The answer is yes, provided ZF itself is consistent. The reason is that the existence of the hyperreals, in a context with the transfer principle, implies that there is a nonprincipal ultrafilter on $\mathbb{N}$.

Specifically, if $N$ is any nonstandard (infinite) natural number, then let $U$ be the set of all $X\subset\mathbb{N}$ with $N\in X^*$. This is a nonprincipal ultrafilter on $\mathbb{N}$, since:

  • If $X\in U$ and $X\subset Y$, then $N\in X^*\subset Y^*$, and so $Y\in U$.
  • If $X,Y\in U$, then $N\in X^*\cap Y^*=(X\cap Y)^*$ and so $X\cap Y\in U$.
  • If $X\subset\mathbb{N}$, then every number is in $X$ or in $\mathbb{N}-X$, and so either $N\in X^*$ or $N\in(\mathbb{N}-X)^*$ and thus $X\in U$ or $\mathbb{N}-X\in U$.
  • For any particular standard natural number $n$, the set $X=\{m\in \mathbb{N}\mid n\leq m\}$ is in $U$, because $n^*\leq N$.
  • The empty set $\emptyset$ is not in $U$, since $N\notin\emptyset=\emptyset^*$.

So $U$ is a nonprincipal ultrafilter on $\mathbb{N}$. The way that I think about $U$ is that it concentrates on sets that express all and only the properties held by the nonstandard number $N$. (See also my answer to A remark of Connes, where I make a similar point, and explain that, therefore, nonstandard analysis with the transfer property implies that there must be a non-measurable set of reals.)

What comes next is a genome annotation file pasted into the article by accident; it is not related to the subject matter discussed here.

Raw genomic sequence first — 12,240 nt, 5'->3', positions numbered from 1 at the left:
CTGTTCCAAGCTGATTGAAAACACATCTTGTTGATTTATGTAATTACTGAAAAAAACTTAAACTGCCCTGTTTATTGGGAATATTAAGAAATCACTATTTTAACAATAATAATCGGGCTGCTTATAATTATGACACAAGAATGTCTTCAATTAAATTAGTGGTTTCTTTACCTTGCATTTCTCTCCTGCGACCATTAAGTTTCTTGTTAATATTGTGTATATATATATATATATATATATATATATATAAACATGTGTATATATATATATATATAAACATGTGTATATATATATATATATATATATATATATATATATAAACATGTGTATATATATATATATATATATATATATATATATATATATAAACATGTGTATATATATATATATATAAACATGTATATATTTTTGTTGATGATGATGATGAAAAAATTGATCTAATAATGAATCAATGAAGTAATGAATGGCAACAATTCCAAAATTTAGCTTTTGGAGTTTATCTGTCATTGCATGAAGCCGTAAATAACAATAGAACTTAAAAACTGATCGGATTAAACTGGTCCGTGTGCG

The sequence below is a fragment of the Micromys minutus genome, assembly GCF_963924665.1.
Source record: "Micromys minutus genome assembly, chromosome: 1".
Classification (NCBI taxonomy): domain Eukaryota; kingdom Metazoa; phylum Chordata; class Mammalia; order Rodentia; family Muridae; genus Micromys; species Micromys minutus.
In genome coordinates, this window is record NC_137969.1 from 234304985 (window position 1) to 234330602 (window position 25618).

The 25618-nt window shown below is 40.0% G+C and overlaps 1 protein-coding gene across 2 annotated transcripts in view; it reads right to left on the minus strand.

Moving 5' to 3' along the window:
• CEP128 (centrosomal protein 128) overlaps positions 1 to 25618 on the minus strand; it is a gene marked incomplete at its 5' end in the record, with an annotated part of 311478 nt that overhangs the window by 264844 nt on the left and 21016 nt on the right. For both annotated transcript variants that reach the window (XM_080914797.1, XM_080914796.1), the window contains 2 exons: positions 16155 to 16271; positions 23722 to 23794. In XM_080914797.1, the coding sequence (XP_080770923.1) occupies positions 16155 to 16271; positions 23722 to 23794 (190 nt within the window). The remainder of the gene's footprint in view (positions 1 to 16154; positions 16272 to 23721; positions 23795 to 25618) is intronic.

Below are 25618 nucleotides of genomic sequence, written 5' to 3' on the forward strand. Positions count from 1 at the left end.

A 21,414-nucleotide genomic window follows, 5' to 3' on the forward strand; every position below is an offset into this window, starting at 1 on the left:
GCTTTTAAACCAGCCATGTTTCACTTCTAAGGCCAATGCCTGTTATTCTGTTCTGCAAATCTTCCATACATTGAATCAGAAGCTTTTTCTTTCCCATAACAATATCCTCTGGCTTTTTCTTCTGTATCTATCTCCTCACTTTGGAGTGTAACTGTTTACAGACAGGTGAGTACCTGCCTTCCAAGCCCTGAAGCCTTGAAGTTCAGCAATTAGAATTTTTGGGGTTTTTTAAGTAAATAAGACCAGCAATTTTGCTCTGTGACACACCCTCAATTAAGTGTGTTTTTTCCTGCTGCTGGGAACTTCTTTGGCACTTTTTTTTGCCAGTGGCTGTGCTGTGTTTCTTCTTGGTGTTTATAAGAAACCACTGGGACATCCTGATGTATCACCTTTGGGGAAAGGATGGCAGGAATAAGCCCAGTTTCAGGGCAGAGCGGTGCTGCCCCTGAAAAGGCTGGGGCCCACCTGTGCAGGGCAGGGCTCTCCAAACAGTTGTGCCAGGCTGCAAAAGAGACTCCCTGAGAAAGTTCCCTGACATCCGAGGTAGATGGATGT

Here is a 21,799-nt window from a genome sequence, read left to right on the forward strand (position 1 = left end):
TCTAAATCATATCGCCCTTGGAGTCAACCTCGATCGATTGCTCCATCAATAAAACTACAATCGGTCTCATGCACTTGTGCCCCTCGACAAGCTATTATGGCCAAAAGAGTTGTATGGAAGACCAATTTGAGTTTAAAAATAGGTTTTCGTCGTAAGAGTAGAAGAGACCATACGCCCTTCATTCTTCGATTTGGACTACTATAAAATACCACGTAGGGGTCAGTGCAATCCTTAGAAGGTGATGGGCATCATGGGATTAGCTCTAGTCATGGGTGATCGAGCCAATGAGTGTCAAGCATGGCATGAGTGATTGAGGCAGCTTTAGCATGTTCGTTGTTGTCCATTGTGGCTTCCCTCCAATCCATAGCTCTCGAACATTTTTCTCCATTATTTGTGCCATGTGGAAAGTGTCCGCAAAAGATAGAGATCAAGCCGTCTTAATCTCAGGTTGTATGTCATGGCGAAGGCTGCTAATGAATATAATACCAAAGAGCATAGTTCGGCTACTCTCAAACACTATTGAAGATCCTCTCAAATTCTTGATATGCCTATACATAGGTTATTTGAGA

Thus, in a model of ZF with no nonprincipal ultrafilter on $\mathbb{N}$ (and as Asaf mentions in the comments, there are indeed such models if there are any models of ZF at all), there is no structure of the hyperreals satisfying the transfer principle.

  • 2
    $\begingroup$ It might be worth pointing that it is consistent with $\sf ZF$ that there are no free ultrafilters on $\Bbb N$. And for that matter, on any set. $\endgroup$ – Asaf Karagila Dec 4 '14 at 10:42
  • 3
    $\begingroup$ A small remark: in ZF the existence of a proper elementary extension of the structure $(\Bbb{N}, X)_{X\in\cal{P}(\omega)}$ is equivalent to the existence of a nonprincipal ultrafilter on $\Bbb{N}$. Joel has explained one direction, the other direction uses a standard ultrapower argument (the Łoś-theorem goes through in the absence of choice in this case since $\Bbb{N}$ is well-orderable). $\endgroup$ – Ali Enayat Dec 8 '14 at 23:46

In response specifically to the title of the question: "Is non-existence of the hyperreals consistent with ZF?", technically speaking the answer is NO. Kanovei and Shelah constructed a definable model of the hyperreals in ZF; see http://arxiv.org/pdf/math/0311165.pdf

Therefore ZF is not "consistent with the nonexistence of the hyperreals". Of course, to prove any of their properties (such that that they are actually a proper extension, satisfy transfer, etc) one needs AC, but the same goes for many other crucial mathematical results (see below).